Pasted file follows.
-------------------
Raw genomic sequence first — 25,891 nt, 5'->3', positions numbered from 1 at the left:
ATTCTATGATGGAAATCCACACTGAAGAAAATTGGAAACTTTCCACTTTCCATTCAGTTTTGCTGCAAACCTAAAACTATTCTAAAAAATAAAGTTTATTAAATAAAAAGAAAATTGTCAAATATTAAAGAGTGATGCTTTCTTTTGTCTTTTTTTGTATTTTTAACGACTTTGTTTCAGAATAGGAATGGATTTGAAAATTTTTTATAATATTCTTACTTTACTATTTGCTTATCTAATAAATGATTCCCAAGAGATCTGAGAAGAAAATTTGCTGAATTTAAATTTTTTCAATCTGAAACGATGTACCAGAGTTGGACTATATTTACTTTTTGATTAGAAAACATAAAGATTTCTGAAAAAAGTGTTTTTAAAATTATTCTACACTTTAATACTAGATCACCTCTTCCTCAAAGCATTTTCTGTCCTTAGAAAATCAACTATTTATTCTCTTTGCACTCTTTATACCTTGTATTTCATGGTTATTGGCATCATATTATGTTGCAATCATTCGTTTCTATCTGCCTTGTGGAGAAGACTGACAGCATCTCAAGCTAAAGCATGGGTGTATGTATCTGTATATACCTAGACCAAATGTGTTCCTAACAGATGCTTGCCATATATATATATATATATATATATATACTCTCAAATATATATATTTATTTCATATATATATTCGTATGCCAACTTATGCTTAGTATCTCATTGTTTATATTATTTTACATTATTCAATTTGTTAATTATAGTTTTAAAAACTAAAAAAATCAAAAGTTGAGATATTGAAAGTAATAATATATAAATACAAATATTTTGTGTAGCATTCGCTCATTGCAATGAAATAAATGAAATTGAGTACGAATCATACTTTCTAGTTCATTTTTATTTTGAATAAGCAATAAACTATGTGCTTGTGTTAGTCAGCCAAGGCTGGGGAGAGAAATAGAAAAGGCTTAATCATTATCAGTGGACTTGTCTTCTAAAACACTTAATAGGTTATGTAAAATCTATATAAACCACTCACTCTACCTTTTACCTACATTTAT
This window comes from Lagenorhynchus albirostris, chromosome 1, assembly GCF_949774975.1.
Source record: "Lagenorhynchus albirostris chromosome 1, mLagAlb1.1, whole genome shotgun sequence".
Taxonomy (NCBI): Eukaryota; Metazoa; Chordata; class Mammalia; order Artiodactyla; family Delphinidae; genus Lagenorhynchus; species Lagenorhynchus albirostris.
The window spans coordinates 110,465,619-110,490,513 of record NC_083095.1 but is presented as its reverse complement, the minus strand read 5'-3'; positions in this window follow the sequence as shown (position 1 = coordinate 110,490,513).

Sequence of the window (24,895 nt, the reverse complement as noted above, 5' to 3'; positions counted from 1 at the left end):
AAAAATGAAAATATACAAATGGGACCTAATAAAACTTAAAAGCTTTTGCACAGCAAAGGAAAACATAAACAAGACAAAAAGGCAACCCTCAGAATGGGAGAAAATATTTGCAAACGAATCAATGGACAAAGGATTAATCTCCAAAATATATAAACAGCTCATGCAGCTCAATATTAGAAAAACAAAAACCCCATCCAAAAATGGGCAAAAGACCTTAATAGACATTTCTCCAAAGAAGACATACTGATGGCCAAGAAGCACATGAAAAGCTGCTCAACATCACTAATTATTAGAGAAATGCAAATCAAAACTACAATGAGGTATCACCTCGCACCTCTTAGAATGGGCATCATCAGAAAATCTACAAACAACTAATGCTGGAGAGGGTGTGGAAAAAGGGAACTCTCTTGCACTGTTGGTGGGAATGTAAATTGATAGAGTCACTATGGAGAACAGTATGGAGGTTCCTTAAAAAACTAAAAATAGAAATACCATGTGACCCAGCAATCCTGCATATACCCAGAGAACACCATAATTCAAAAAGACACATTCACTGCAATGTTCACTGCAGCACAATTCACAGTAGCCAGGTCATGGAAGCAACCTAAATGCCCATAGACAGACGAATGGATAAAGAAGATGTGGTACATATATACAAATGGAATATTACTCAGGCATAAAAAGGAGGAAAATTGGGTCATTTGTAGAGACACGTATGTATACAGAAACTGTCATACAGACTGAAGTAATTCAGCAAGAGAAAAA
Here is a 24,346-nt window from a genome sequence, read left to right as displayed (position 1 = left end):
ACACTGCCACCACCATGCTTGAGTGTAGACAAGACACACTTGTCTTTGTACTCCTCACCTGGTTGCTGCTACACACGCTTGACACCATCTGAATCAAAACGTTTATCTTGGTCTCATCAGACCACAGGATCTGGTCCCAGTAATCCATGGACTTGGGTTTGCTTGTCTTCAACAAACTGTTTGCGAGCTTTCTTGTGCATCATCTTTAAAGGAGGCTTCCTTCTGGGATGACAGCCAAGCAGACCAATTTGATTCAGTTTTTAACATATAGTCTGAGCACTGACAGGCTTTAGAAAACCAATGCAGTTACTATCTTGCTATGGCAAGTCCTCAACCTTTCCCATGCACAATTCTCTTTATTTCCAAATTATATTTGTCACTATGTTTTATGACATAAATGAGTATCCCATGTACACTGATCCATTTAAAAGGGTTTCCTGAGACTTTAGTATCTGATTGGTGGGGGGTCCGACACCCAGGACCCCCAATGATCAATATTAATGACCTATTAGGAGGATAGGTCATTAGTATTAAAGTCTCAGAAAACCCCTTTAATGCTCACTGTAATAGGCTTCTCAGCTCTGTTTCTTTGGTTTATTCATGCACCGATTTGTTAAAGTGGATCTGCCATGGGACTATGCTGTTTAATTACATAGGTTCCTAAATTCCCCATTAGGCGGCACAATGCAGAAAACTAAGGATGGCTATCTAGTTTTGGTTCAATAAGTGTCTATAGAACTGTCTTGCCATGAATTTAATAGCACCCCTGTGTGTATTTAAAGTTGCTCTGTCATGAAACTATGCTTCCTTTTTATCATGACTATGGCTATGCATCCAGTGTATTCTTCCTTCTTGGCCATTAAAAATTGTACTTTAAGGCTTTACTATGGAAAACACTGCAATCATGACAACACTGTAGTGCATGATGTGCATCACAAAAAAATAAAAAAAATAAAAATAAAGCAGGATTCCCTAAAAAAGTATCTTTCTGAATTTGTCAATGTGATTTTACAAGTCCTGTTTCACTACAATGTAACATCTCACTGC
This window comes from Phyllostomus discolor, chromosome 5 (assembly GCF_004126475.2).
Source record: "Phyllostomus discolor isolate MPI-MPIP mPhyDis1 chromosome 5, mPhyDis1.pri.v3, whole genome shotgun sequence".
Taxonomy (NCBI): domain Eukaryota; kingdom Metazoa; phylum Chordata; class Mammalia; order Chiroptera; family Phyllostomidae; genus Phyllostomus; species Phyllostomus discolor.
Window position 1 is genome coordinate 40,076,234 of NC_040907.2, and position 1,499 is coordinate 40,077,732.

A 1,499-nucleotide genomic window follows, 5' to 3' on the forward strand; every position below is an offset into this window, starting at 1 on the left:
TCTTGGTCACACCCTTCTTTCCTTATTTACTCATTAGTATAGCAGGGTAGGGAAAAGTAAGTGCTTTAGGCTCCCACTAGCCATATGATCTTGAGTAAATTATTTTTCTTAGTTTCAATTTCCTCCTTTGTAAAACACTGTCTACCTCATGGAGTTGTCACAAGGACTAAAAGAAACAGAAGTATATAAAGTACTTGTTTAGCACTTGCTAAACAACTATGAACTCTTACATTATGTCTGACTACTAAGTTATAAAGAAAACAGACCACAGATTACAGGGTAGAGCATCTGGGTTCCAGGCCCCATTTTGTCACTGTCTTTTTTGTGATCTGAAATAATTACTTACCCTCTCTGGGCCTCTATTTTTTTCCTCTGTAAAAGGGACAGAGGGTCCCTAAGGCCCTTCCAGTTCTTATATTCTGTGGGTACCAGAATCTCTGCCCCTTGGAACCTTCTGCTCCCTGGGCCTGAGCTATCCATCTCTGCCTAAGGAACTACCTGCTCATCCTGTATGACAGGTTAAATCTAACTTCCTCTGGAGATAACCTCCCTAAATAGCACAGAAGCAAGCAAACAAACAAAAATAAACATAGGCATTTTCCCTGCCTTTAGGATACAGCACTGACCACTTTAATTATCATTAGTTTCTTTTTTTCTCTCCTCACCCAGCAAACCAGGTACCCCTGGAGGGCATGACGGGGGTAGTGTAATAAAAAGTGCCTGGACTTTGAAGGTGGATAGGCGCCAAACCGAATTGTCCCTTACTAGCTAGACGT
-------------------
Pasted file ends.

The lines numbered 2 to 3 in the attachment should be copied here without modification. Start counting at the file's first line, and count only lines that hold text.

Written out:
ATTCTATGATGGAAATCCACACTGAAGAAAATTGGAAACTTTCCACTTTCCATTCAGTTTTGCTGCAAACCTAAAACTATTCTAAAAAATAAAGTTTATTAAATAAAAAGAAAATTGTCAAATATTAAAGAGTGATGCTTTCTTTTGTCTTTTTTTGTATTTTTAACGACTTTGTTTCAGAATAGGAATGGATTTGAAAATTTTTTATAATATTCTTACTTTACTATTTGCTTATCTAATAAATGATTCCCAAGAGATCTGAGAAGAAAATTTGCTGAATTTAAATTTTTTCAATCTGAAACGATGTACCAGAGTTGGACTATATTTACTTTTTGATTAGAAAACATAAAGATTTCTGAAAAAAGTGTTTTTAAAATTATTCTACACTTTAATACTAGATCACCTCTTCCTCAAAGCATTTTCTGTCCTTAGAAAATCAACTATTTATTCTCTTTGCACTCTTTATACCTTGTATTTCATGGTTATTGGCATCATATTATGTTGCAATCATTCGTTTCTATCTGCCTTGTGGAGAAGACTGACAGCATCTCAAGCTAAAGCATGGGTGTATGTATCTGTATATACCTAGACCAAATGTGTTCCTAACAGATGCTTGCCATATATATATATATATATATATATATACTCTCAAATATATATATTTATTTCATATATATATTCGTATGCCAACTTATGCTTAGTATCTCATTGTTTATATTATTTTACATTATTCAATTTGTTAATTATAGTTTTAAAAACTAAAAAAATCAAAAGTTGAGATATTGAAAGTAATAATATATAAATACAAATATTTTGTGTAGCATTCGCTCATTGCAATGAAATAAATGAAATTGAGTACGAATCATACTTTCTAGTTCATTTTTATTTTGAATAAGCAATAAACTATGTGCTTGTGTTAGTCAGCCAAGGCTGGGGAGAGAAATAGAAAAGGCTTAATCATTATCAGTGGACTTGTCTTCTAAAACACTTAATAGGTTATGTAAAATCTATATAAACCACTCACTCTACCTTTTACCTACATTTAT
This window comes from Lagenorhynchus albirostris, chromosome 1, assembly GCF_949774975.1.